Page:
Fossil fuel price fluctuations and supply constraints, particularly in natural gas, can also dramatically affect the viability of distributed generation. If natural gas continues to experience supply and cost fluctuations, renewable technologies and fuels may have more opportunities for DER development, particularly if current and planned incentives for renewable energy are considered.
How to budget and finance energy investments impacts all facilities in the Federal sector. Although costs are declining, DER technologies still represent significant capital investments that agencies find difficulty pursuing when overall agency budgets are being held to zero growth or are declining. To address this, FEMP offers agency clients facilitation services for energy savings performance contracts (ESPCs) and utility energy service contracts (UESCs) to make procurement of energy technology easier. There is potential to apply these mechanisms to DER development, but little experience to date as the market for DER is just beginning.
A related problem is the increasing privatization of Federal distribution and related energy systems in the Department of Defense. With a private entity owning and operating the distribution grid for larger facilities, there may be issues involved in their accommodating DER.
Improved Data and Data Access: Federal agencies should consider tracking new information, or simply tracking it differently, to better evaluate the opportunities for DER projects at their facilities. Improved information on Federal energy use and building characteristics would be useful both for Federal energy managers and DER project developers alike.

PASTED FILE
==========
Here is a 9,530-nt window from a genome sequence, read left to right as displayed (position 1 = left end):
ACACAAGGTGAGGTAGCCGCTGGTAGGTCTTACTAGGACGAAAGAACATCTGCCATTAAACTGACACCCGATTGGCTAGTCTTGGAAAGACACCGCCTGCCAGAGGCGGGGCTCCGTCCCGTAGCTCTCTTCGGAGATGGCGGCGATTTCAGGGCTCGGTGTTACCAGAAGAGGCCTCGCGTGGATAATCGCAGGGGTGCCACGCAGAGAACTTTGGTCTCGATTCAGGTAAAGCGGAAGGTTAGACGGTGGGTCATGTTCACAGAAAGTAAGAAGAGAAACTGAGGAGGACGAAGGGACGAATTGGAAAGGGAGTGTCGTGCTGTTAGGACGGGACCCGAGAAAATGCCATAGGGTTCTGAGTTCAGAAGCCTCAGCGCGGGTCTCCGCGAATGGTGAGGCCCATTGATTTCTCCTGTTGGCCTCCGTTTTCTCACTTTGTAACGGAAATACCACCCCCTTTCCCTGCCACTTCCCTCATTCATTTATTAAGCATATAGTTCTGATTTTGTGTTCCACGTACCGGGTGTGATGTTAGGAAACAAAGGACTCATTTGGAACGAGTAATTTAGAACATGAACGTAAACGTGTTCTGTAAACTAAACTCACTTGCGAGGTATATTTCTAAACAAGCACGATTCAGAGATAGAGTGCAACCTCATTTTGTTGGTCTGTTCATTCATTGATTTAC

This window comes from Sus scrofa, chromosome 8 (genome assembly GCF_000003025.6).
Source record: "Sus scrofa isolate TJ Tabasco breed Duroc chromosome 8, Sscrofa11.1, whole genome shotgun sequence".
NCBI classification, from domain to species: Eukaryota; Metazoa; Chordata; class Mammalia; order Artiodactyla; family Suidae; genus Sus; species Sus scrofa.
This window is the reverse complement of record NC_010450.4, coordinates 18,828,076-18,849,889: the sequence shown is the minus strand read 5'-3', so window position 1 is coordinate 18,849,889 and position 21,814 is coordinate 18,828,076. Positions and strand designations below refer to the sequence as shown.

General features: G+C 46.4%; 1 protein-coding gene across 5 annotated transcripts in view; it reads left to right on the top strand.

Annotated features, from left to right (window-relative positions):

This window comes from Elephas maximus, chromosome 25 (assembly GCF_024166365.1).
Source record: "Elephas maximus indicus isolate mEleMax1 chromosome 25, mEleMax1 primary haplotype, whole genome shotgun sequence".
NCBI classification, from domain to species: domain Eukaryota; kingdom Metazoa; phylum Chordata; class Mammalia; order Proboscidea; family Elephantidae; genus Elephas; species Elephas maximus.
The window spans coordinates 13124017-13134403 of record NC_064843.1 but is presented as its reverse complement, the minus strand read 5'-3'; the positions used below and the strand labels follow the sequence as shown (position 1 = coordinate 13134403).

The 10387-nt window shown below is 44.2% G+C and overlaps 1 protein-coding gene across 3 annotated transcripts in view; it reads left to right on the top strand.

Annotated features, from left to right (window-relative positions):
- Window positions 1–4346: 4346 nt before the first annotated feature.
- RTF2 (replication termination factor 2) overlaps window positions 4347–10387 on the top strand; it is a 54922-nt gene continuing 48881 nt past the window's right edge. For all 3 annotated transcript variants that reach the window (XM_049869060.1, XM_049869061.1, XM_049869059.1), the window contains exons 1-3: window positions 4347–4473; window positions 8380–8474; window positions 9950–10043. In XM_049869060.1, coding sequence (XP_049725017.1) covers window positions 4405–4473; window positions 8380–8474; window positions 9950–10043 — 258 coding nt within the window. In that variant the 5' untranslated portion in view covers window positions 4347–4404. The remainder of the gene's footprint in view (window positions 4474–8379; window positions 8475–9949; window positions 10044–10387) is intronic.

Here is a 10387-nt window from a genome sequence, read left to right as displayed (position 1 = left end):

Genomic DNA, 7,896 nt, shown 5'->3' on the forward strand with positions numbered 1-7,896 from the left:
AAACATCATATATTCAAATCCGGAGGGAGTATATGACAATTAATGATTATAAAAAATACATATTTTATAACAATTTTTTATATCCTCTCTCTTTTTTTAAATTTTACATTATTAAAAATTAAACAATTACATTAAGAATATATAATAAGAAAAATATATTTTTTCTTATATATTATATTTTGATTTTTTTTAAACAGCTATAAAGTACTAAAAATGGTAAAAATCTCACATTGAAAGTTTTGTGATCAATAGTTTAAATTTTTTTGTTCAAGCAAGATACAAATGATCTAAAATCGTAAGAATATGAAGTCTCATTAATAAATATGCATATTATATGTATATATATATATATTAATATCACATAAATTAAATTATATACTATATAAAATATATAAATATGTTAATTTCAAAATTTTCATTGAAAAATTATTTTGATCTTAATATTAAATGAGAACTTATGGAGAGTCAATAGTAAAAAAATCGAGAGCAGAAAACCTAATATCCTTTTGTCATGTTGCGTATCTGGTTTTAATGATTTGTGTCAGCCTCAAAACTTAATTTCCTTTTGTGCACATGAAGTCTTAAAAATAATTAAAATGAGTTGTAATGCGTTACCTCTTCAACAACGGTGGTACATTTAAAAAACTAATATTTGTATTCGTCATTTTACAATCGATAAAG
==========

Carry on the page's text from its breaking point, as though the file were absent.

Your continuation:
Electricity, natural gas, and other fuel prices and consumption levels linked to the type and location of facilities would help target technical assistance. It would also reduce the amount of time spent by both Federal energy managers and those interested in developing projects searching for data and analyzing it to determine if there is a potential economic application. Wider availability of information would also encourage stronger competition for projects.
Key items to track include:
- Average electricity rates paid, as well as any time of use or demand charges.
- Electricity peak demand and annual electricity consumption.
- Thermal loads and profiles.
- Accessibility to natural gas, as well as prices and consumption levels.
- Major equipment, including backup generator characteristics and operations, central heating plants, existing DER applications, absorption chillers, or other equipment that could use waste heat from DER technologies.
- Building power quality and reliability requirements.
Continued Technical and Analytical Assistance: Because many DER technologies are still in the early stages of commercialization, questions remain about how they operate and how to analyze their potential. DER projects are inherently more complex than conservation measures because they do interact with the utility system and involve coordination with heating and cooling loads when CHP is involved.
FEMP can provide the necessary DER and CHP assistance when an agency is designing, justifying, and financing DER and CHP projects.